McCain 49.5
Obama 47.1


Romney 55
Obama 41

+ The State of Mississippi has short-changed Alcorn State University, a historically black college, by $257.8 million in agricultural funds from the federal government over the last 30 years, diverting most of the funds to Mississippi State University.

+ Instacart, the grocery delivery company that rose to prominence during the pandemic, is showing customers AI-generated images of food and recipes with ingredients that don’t seem to exist.

+ Here’s a pretty interesting visualization of the shifting emphasis of US foreign aid since the end of World War II…


+ It’s February and Alberta just declared an early opening to “fire season.” There are a total of 54 new fires and dozens remaining from last year that continue to burn.

+ Still Unsafe at Any Speed: According to a study of the harm done by cars published in Science Direct, one in 36 deaths (1.36 million deaths a year) has been linked to “automobility.” Globally, cars and automobility have killed 60–80 million people and injured at least 2 billion. 

+ Can’t wait to see how the Sierra Club and the rest of GangGreen rationalize Biden’s latest retreat on his environmental pledges. This time he’s instructed EPA to back off its strict new tailpipe emission standards, in order to slow the transition to Electric Vehicles, where US automakers continue to lag far behind both China and Europe…

+ The Ninth Circuit Court of Appeals, once the most progressive court in the country, just struck down a moratorium on the export of coal mined from federal lands. The Associated Press described the ruling as “a setback for Dems and environmentalists.” Not to mention a rapidly warming planet. Northern Cheyenne Tribal Administrator William Walksalong: “We need the Biden administration to step up & live up to its promises to protect our climate, conduct a long overdue review of the federal coal leasing program and make thoughtful plans for the future of public lands.”

+ Biden’s Bureau of Land Management is reviewing a sprawling carbon storage project proposed by ExxonMobil for federal lands in eastern Montana. Apparently, even if we succeed in transitioning from oil, we’ll never rid ourselves of the oil companies…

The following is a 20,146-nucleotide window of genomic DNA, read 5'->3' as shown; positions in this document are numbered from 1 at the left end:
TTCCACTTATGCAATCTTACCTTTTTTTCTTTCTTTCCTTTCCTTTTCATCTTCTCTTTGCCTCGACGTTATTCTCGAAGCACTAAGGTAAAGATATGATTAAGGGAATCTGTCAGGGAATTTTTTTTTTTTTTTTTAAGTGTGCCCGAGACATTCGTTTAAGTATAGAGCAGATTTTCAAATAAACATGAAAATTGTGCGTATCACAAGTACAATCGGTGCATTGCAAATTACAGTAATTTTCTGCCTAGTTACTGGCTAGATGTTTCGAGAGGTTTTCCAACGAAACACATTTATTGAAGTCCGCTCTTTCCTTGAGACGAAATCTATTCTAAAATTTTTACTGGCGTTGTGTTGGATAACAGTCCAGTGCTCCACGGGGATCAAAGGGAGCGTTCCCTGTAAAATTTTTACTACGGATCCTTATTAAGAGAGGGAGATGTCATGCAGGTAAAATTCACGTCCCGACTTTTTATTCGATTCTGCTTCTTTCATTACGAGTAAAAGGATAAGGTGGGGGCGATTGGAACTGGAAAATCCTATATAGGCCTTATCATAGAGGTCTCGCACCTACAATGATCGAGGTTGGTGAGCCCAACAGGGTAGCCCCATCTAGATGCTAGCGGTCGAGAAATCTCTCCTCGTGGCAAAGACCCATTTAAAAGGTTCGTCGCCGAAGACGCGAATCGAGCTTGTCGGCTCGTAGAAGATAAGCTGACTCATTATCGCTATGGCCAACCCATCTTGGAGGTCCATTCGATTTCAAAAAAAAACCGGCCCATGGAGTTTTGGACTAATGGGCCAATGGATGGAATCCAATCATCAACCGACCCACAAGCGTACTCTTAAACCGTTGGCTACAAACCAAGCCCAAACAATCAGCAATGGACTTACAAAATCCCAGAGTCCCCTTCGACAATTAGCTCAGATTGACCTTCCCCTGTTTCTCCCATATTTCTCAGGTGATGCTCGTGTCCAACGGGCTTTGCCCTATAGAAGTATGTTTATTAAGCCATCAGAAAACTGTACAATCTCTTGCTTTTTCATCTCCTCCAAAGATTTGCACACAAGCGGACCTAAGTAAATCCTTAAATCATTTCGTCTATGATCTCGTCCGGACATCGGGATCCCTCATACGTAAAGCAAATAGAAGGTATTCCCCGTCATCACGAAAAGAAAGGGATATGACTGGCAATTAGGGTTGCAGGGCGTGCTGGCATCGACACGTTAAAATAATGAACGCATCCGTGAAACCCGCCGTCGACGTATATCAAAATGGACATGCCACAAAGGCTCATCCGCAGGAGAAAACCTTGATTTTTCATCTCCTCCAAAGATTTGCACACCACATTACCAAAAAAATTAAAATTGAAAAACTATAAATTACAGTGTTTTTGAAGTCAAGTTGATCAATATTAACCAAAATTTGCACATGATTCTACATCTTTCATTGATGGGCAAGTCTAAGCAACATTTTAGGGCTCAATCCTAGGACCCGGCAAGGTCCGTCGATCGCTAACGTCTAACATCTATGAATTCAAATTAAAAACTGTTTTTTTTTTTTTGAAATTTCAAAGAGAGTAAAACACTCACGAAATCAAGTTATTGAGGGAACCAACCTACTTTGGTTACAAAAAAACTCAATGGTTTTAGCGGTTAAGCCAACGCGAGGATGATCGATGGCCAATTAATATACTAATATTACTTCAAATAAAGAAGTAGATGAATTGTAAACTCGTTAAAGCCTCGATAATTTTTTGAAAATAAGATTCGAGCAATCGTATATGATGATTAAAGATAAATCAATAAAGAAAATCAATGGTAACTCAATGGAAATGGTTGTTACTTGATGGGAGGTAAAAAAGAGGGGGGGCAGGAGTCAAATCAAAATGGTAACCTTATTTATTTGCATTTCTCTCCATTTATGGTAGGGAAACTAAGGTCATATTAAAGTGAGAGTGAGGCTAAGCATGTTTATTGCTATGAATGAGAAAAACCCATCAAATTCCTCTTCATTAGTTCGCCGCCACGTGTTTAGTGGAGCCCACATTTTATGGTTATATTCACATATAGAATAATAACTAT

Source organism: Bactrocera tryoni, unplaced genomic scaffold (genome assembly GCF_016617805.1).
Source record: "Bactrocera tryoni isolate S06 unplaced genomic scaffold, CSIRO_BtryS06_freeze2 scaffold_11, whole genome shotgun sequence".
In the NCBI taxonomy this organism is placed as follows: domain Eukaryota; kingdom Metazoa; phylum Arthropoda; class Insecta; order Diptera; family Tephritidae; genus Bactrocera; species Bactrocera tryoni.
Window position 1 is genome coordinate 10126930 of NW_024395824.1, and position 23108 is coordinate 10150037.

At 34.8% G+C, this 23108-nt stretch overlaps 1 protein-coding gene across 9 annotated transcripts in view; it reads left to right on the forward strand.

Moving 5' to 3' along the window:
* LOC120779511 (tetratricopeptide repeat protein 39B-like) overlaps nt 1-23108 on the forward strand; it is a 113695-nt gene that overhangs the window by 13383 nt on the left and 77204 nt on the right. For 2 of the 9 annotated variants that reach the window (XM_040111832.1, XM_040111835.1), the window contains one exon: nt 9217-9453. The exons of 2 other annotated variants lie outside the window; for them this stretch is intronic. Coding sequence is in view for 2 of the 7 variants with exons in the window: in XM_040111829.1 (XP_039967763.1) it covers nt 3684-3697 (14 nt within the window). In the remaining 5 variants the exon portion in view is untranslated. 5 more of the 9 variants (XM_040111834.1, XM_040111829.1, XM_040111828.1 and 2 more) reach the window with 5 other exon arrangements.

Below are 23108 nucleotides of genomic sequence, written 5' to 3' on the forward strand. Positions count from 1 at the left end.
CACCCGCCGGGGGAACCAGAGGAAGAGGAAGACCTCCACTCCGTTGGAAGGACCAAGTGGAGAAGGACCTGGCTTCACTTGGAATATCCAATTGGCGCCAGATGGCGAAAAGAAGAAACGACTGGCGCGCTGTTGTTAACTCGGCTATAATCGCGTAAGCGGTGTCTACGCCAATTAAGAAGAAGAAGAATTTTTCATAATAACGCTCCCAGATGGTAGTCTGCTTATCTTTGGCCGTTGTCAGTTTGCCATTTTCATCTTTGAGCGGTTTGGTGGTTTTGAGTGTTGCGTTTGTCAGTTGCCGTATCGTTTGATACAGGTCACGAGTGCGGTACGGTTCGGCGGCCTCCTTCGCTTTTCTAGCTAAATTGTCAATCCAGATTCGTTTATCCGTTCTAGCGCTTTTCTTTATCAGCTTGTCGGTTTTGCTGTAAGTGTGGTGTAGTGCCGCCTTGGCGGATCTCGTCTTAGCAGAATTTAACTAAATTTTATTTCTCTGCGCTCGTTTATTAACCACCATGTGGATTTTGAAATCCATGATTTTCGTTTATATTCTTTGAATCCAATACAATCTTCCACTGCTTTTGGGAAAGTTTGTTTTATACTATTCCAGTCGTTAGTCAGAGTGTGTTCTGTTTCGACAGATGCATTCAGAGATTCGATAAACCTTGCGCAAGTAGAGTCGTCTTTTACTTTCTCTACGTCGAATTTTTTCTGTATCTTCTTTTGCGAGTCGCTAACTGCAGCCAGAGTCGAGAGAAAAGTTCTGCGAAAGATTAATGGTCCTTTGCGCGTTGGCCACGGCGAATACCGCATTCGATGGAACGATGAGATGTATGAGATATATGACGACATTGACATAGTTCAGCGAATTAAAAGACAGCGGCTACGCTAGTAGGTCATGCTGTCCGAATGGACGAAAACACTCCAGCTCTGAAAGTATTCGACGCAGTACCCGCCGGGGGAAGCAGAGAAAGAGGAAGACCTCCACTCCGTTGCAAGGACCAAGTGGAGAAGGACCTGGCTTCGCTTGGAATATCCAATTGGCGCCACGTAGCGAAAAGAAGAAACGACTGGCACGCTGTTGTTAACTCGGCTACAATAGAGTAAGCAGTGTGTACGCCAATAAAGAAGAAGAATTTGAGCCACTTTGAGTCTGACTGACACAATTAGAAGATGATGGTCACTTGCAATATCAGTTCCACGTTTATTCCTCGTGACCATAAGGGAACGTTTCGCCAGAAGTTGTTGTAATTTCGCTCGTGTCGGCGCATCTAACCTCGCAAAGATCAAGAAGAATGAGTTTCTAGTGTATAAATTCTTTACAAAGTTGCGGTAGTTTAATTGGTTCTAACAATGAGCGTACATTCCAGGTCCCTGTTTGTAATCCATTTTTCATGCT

+ A study published last week in the journal Science Advances is the first to show a strong link between large-scale locust swarms and climate change: ‘Heavy wind & rain may be triggering widespread, synchronized desert locust outbreaks in key breadbasket regions of the world, new research shows. And the range of these ravenous, crop-stripping locusts could expand up to 25% due to climate change.’

+ Of the nearly 1,200 migratory species monitored by the U.N. – including whales, sea turtles, apes, songbirds and others – more than one-fifth are now threatened with extinction.

+ A new study published in the Journal of Exposure Science and Environmental Epidemiology has found the agricultural pesticide chlormequat in 4 out of 5 people tested. The chemical has been linked to reproductive and developmental abnormalities in animal studies.

+ In Okinawa, the water levels of its reservoirs are so low they’ve been forced to switch to using water from Chubu, which has been deemed unsafe for drinking water because of high levels of PFAS contamination.

+ January 2024 was the eighth consecutive month where monthly global temperatures hit a record high. It was also the planet’s second-wettest January on record, according to NOAA.

+ Don’t blame El Nino. Historically, the temperatures of El Nino winters are about the same as La Nina winters.

+ The development of 10 Amazon data centers in two rural counties (Morrow and Umatilla) has turned one of Oregon’s smallest utilities (Umatilla Electric Cooperative) into one of the state’s biggest polluters. Umatilla Electric, which has only 16,000 customers, now generates 1,812,263 metric tons of CO2 a year. Compare that to the Eugene Water & Electric Board (EWEB) which serves 97,060 customers and generates only 82,570 metric tons of CO2 a year.

+ According to a 2023 study published in Animal Conservation, wolves avoid howling in landscapes that have been heavily altered by humans. 

+ Since 1950, five species of butterfly have been driven to extinction in the US alone and the silverspot may soon make that six.

+ Jared Farmer, Trees in Paradise: As late as 1950,  more than one million acres of old-growth redwood forest still stood in California, almost all of it privately owned. Just 50 years later, only 100,000 acres of old-growth remained, almost all of it publicly owned.”

+ From Amitov Gosh’s Tanner Lecture: “At exactly the time when it is clear global warming is … a collective predicament, humanity finds itself in the thrall of a dominant culture in which the idea of the collective has been exiled from politics, economics, and literature alike.

+ Back in 1986, a report commissioned by the Vinyl Institute, a plastic industry trade association, found that “recycling cannot be considered a permanent solid waste solution.”

+ Here’s a time-lapse of the more than 500 private jets departing Vegas after the Super Bowl…


+ First Google came for CounterPunch and removed us from its News feed, then Google came for the News tab altogether….

+ James Joyce in a letter to TS Eliot written in 1932, where he inveighs against English imperialism, censors, prisons, literary excerpts and idiocy: